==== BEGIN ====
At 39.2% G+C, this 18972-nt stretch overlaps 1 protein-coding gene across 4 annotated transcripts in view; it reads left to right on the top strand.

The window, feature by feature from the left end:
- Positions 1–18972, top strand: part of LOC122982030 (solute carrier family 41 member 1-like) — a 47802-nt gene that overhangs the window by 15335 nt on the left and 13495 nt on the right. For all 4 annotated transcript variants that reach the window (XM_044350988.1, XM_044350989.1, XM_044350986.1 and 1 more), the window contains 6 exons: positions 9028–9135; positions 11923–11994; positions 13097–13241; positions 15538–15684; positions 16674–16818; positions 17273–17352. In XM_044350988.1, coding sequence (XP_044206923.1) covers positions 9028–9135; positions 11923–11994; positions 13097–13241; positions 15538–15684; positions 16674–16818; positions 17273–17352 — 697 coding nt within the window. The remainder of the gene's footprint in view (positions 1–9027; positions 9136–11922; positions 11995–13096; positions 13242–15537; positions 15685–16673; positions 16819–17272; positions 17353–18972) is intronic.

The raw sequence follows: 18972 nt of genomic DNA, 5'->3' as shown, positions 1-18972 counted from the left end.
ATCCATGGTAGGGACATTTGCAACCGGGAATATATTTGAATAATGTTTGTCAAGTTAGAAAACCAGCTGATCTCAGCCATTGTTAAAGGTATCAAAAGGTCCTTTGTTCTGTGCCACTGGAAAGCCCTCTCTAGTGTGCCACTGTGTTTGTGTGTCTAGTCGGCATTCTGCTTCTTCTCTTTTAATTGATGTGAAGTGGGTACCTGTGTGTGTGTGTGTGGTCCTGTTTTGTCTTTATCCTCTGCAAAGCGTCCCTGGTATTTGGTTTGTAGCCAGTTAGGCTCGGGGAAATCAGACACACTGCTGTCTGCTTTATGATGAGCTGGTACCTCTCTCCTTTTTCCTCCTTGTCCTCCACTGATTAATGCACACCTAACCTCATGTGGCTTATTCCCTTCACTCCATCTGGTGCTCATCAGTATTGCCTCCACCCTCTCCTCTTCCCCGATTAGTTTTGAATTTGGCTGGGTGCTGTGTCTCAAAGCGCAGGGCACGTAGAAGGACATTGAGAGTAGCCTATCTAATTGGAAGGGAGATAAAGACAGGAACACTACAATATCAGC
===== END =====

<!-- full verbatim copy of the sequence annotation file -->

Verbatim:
At 39.2% G+C, this 18972-nt stretch overlaps 1 protein-coding gene across 4 annotated transcripts in view; it reads left to right on the top strand.

The window, feature by feature from the left end:
- Positions 1–18972, top strand: part of LOC122982030 (solute carrier family 41 member 1-like) — a 47802-nt gene that overhangs the window by 15335 nt on the left and 13495 nt on the right. For all 4 annotated transcript variants that reach the window (XM_044350988.1, XM_044350989.1, XM_044350986.1 and 1 more), the window contains 6 exons: positions 9028–9135; positions 11923–11994; positions 13097–13241; positions 15538–15684; positions 16674–16818; positions 17273–17352. In XM_044350988.1, coding sequence (XP_044206923.1) covers positions 9028–9135; positions 11923–11994; positions 13097–13241; positions 15538–15684; positions 16674–16818; positions 17273–17352 — 697 coding nt within the window. The remainder of the gene's footprint in view (positions 1–9027; positions 9136–11922; positions 11995–13096; positions 13242–15537; positions 15685–16673; positions 16819–17272; positions 17353–18972) is intronic.

The raw sequence follows: 18972 nt of genomic DNA, 5'->3' as shown, positions 1-18972 counted from the left end.
ATCCATGGTAGGGACATTTGCAACCGGGAATATATTTGAATAATGTTTGTCAAGTTAGAAAACCAGCTGATCTCAGCCATTGTTAAAGGTATCAAAAGGTCCTTTGTTCTGTGCCACTGGAAAGCCCTCTCTAGTGTGCCACTGTGTTTGTGTGTCTAGTCGGCATTCTGCTTCTTCTCTTTTAATTGATGTGAAGTGGGTACCTGTGTGTGTGTGTGTGGTCCTGTTTTGTCTTTATCCTCTGCAAAGCGTCCCTGGTATTTGGTTTGTAGCCAGTTAGGCTCGGGGAAATCAGACACACTGCTGTCTGCTTTATGATGAGCTGGTACCTCTCTCCTTTTTCCTCCTTGTCCTCCACTGATTAATGCACACCTAACCTCATGTGGCTTATTCCCTTCACTCCATCTGGTGCTCATCAGTATTGCCTCCACCCTCTCCTCTTCCCCGATTAGTTTTGAATTTGGCTGGGTGCTGTGTCTCAAAGCGCAGGGCACGTAGAAGGACATTGAGAGTAGCCTATCTAATTGGAAGGGAGATAAAGACAGGAACACTACAATATCAGC